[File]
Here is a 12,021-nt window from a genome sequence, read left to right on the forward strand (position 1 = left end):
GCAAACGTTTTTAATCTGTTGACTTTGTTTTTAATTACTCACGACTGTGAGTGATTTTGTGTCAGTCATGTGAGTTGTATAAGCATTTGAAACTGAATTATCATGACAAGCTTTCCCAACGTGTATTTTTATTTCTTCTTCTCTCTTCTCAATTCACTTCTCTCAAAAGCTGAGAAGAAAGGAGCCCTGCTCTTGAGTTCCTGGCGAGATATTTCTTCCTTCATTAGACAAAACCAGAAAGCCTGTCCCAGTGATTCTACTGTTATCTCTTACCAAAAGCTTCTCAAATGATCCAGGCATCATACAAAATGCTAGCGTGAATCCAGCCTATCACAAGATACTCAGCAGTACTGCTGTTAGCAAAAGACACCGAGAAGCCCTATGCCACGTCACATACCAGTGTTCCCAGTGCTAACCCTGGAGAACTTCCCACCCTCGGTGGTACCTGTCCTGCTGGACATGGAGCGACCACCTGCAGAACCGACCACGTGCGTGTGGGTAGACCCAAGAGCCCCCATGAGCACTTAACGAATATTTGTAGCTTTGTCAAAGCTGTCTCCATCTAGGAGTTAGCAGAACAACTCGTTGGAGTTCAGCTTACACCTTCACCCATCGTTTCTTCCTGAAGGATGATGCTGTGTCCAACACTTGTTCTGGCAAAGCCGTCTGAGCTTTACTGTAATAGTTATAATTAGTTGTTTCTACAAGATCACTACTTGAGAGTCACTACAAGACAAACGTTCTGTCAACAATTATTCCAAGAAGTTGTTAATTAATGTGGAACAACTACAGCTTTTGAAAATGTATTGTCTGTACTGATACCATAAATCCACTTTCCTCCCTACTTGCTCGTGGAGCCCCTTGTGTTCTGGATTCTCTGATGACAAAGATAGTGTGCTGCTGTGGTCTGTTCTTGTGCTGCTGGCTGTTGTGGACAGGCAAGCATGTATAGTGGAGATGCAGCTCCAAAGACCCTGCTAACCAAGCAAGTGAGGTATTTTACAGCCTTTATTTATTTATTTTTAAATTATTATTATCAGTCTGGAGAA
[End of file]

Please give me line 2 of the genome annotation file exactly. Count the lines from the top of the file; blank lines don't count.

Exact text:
GCAAACGTTTTTAATCTGTTGACTTTGTTTTTAATTACTCACGACTGTGAGTGATTTTGTGTCAGTCATGTGAGTTGTATAAGCATTTGAAACTGAATTATCATGACAAGCTTTCCCAACGTGTATTTTTATTTCTTCTTCTCTCTTCTCAATTCACTTCTCTCAAAAGCTGAGAAGAAAGGAGCCCTGCTCTTGAGTTCCTGGCGAGATATTTCTTCCTTCATTAGACAAAACCAGAAAGCCTGTCCCAGTGATTCTACTGTTATCTCTTACCAAAAGCTTCTCAAATGATCCAGGCATCATACAAAATGCTAGCGTGAATCCAGCCTATCACAAGATACTCAGCAGTACTGCTGTTAGCAAAAGACACCGAGAAGCCCTATGCCACGTCACATACCAGTGTTCCCAGTGCTAACCCTGGAGAACTTCCCACCCTCGGTGGTACCTGTCCTGCTGGACATGGAGCGACCACCTGCAGAACCGACCACGTGCGTGTGGGTAGACCCAAGAGCCCCCATGAGCACTTAACGAATATTTGTAGCTTTGTCAAAGCTGTCTCCATCTAGGAGTTAGCAGAACAACTCGTTGGAGTTCAGCTTACACCTTCACCCATCGTTTCTTCCTGAAGGATGATGCTGTGTCCAACACTTGTTCTGGCAAAGCCGTCTGAGCTTTACTGTAATAGTTATAATTAGTTGTTTCTACAAGATCACTACTTGAGAGTCACTACAAGACAAACGTTCTGTCAACAATTATTCCAAGAAGTTGTTAATTAATGTGGAACAACTACAGCTTTTGAAAATGTATTGTCTGTACTGATACCATAAATCCACTTTCCTCCCTACTTGCTCGTGGAGCCCCTTGTGTTCTGGATTCTCTGATGACAAAGATAGTGTGCTGCTGTGGTCTGTTCTTGTGCTGCTGGCTGTTGTGGACAGGCAAGCATGTATAGTGGAGATGCAGCTCCAAAGACCCTGCTAACCAAGCAAGTGAGGTATTTTACAGCCTTTATTTATTTATTTTTAAATTATTATTATCAGTCTGGAGAA